14 CitationsSource
#1Lillebeth Larun (FHI: Norwegian Institute of Public Health)H-Index: 8
#2Kjetil Gundro Brurberg (FHI: Norwegian Institute of Public Health)H-Index: 7
Last. Jonathan Price (University of Oxford)H-Index: 20
view all 4 authors...
Background Chronic fatigue syndrome (CFS) is characterised by persistent, medically unexplained fatigue, as well as symptoms such as musculoskeletal pain, sleep disturbance, headaches and impaired concentration and short-term memory. CFS presents as a common, debilitating and serious health problem. Treatment may include physical interventions, such as exercise therapy, which was last reviewed in 2004. Objectives The objective of this review was to determine the effects of exercise therapy (ET) ...
235 CitationsSource
#1Stephan P. Keijmel (Radboud University Nijmegen)H-Index: 7
#2Corine E. DelsingH-Index: 13
Last. Chantal P. Bleeker-Rovers (Radboud University Nijmegen)H-Index: 31
view all 12 authors...
Background.: Approximately 20% of patients with acute Q fever will develop chronic fatigue, referred to as Q fever fatigue syndrome (QFS). The objective of this randomized controlled clinical trial was to assess the efficacy of either long-term treatment with doxycycline or cognitive-behavioral therapy (CBT) in reducing fatigue severity in patients with QFS. Methods.: Adult patients were included who met the QFS criteria according to the Dutch guideline: a new onset of severe fatigue lasting >/=...
12 CitationsSource
#1Lv ClarkH-Index: 1
#2Francesca PesolaH-Index: 11
Last. Peter D WhiteH-Index: 39
view all 6 authors...
This paper presents independent research funded by the UK National Institute for Health Research (NIHR) under its Research for Patient Benefit (RfPB) Programme (grant reference number PB-PG-0610-22060). The views expressed are those of the authors and not necessarily those of the UK National Health Service (NHS), the NIHR, or the UK Department of Health. This study was also funded by the Sue Estermann Fund, a donor advised fund managed by The London Community Foundation. This study was supported...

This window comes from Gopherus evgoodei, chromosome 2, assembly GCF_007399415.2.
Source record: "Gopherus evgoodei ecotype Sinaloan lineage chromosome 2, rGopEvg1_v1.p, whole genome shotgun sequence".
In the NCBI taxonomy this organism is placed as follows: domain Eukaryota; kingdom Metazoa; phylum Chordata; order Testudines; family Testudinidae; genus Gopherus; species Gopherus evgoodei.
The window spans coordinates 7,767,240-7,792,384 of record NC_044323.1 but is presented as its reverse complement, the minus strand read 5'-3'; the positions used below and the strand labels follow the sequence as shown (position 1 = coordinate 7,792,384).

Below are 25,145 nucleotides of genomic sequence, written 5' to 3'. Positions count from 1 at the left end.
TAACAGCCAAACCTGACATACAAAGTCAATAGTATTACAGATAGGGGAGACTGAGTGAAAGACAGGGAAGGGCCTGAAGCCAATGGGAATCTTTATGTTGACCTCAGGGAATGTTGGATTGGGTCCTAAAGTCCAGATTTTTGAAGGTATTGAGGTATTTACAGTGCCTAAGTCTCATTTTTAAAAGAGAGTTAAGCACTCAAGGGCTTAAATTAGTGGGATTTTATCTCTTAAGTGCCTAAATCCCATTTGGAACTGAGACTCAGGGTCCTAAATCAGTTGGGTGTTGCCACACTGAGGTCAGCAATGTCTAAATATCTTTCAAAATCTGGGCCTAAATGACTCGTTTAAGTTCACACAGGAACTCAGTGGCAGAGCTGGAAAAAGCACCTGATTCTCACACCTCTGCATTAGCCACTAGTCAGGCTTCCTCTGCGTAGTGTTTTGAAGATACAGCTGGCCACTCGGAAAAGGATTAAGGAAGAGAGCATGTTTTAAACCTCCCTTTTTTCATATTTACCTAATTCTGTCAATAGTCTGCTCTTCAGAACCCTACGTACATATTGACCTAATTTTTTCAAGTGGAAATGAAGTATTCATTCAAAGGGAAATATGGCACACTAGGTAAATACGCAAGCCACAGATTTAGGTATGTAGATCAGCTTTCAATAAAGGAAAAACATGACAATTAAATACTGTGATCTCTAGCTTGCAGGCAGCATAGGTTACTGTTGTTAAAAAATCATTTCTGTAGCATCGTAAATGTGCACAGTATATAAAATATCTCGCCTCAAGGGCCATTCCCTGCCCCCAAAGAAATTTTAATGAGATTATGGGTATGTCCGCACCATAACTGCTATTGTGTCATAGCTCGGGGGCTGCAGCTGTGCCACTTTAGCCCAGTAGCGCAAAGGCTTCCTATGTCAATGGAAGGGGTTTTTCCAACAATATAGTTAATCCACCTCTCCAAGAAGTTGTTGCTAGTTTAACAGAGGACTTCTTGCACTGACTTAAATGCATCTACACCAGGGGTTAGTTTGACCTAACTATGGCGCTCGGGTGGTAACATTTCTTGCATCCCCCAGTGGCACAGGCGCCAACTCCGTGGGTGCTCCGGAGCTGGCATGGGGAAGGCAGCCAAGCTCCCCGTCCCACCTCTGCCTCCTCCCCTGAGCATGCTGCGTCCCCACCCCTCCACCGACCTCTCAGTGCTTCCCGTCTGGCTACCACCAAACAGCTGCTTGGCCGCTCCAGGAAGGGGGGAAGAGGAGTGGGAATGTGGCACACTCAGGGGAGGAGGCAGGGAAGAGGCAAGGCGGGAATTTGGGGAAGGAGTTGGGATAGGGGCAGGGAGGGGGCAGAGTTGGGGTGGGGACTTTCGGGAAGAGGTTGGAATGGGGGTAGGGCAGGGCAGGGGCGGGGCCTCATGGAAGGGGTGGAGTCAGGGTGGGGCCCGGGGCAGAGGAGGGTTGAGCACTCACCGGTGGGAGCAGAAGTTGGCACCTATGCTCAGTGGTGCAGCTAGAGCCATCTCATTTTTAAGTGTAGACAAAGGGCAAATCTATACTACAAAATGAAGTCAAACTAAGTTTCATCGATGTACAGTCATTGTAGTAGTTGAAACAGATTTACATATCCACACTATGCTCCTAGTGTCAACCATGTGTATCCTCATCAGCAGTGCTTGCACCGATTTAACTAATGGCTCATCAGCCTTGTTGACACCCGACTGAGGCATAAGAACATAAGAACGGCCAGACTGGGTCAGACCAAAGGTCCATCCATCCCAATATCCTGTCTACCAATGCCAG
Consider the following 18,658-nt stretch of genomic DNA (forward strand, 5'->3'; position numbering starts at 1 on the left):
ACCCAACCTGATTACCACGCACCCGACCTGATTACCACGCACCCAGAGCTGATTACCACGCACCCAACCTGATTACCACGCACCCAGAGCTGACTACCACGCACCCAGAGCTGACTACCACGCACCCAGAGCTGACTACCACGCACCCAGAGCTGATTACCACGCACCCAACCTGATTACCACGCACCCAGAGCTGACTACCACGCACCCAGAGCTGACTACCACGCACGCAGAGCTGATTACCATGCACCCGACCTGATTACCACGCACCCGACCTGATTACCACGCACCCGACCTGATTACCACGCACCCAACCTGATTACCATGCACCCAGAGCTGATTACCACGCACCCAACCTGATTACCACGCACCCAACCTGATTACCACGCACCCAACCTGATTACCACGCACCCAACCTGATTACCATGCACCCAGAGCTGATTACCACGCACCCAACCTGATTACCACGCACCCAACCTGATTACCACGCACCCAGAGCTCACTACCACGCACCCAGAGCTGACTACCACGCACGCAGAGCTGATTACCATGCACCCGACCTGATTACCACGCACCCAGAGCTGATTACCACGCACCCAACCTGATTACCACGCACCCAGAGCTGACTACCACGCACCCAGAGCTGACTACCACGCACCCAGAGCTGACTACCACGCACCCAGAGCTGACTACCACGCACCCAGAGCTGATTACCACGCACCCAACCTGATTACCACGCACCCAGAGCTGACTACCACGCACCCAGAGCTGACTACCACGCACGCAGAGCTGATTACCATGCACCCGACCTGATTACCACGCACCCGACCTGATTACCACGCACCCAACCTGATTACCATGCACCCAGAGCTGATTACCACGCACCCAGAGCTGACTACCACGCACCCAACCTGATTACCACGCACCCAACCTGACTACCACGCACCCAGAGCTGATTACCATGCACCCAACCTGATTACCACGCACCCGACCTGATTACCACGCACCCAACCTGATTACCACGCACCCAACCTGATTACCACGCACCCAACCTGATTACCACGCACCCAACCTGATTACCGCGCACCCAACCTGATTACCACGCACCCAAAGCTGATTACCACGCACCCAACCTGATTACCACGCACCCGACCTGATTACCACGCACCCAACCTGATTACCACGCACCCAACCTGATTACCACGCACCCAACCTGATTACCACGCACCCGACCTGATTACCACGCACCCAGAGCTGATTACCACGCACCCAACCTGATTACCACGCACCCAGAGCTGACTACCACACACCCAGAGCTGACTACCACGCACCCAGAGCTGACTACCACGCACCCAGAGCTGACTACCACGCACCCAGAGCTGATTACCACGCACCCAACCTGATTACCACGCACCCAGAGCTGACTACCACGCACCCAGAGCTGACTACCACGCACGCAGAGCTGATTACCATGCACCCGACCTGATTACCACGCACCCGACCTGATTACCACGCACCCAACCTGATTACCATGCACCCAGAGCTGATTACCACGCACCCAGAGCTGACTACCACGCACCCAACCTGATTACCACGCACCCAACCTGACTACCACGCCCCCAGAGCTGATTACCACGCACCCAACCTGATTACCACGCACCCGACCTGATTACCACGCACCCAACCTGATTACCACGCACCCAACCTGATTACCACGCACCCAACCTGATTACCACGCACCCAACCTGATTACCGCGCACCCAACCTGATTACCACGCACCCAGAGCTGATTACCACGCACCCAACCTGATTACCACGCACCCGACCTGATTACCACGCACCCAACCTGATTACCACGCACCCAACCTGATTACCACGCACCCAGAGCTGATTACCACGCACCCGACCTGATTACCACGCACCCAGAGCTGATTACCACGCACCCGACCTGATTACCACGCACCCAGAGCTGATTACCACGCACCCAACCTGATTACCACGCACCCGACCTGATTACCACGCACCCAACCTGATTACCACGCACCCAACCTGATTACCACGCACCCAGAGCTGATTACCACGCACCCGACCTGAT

1 Citations
#1Michael Sharpe (University of Oxford)H-Index: 73
#2Trudie Chalder ('KCL': King's College London)H-Index: 53
Last. Peter D White (QMUL: Queen Mary University of London)H-Index: 39
view all 5 authors...
ABSTRACTBackground: Wilshire et al. suggest that we have overestimated the number of patients that recover from chronic fatigue syndrome (CFS) after receiving a course of either cognitive behaviour therapy (CBT) or graded exercise therapy (GET), as reported in a secondary analysis of outcome data from the Pacing, graded Activity and Cognitive behavior therapy; a randomized Evaluation (PACE) trial. We provide counter-arguments to this view.Purpose: To provide an alternative view to that offered b...
4 CitationsSource
#1Carolina X. Sandler (UNSW: University of New South Wales)H-Index: 5
#2Blake A. Hamilton (UNSW: University of New South Wales)H-Index: 1
Last. Andrew R. Lloyd (UNSW: University of New South Wales)H-Index: 67
view all 7 authors...
Background Medically unexplained chronic fatigue states are prevalent and challenging to manage. Cognitive behavioural therapy (CBT) and graded exercise therapy (GET) are effective in clinical trials. The evaluation of delivery in a standard healthcare setting is rare. An integrated treatment programme with individualised allocation of resources to patients’ needs was developed and implemented through an academic outpatient clinic. It was hypothesised that the programme would result in similar r...
6 CitationsSource
Cited By1
Newest
#1Rosemary Twomey (U of C: University of Calgary)H-Index: 2
#2Samuel T. Yeung (U of C: University of Calgary)
Last. S. Nicole Culos-Reed (TBCC: Tom Baker Cancer Centre)H-Index: 18
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Abstract Context Cancer-related fatigue (CRF) is a distressing and persistent sense of tiredness or exhaustion that interferes with usual functioning. Chronic CRF continues for months after curative cancer treatment is complete. Post-exertional malaise (PEM) is a worsening of symptoms after physical or mental activity, with limited investigations in people with chronic CRF. Objectives The purpose of this study was to identify and describe self-reported incidences of PEM in people with chronic CR...
Source
#1Carolyn E. Wilshire (Victoria University of Wellington)H-Index: 14
#2Tom KindlonH-Index: 4
In a recent paper, we argued that the conclusions of the PACE trial of chronic fatigue syndrome are problematic because the pre-registered protocol was not adhered to. We showed that when the originally specific outcomes and analyses are used, the evidence for the effectiveness of CBT and graded exercise therapy is weak. In a companion paper to this article, Sharpe, Goldsmith and Chalder dismiss the concerns we raised and maintain that the original conclusions are robust. In this rejoinder, we c...
2 CitationsSource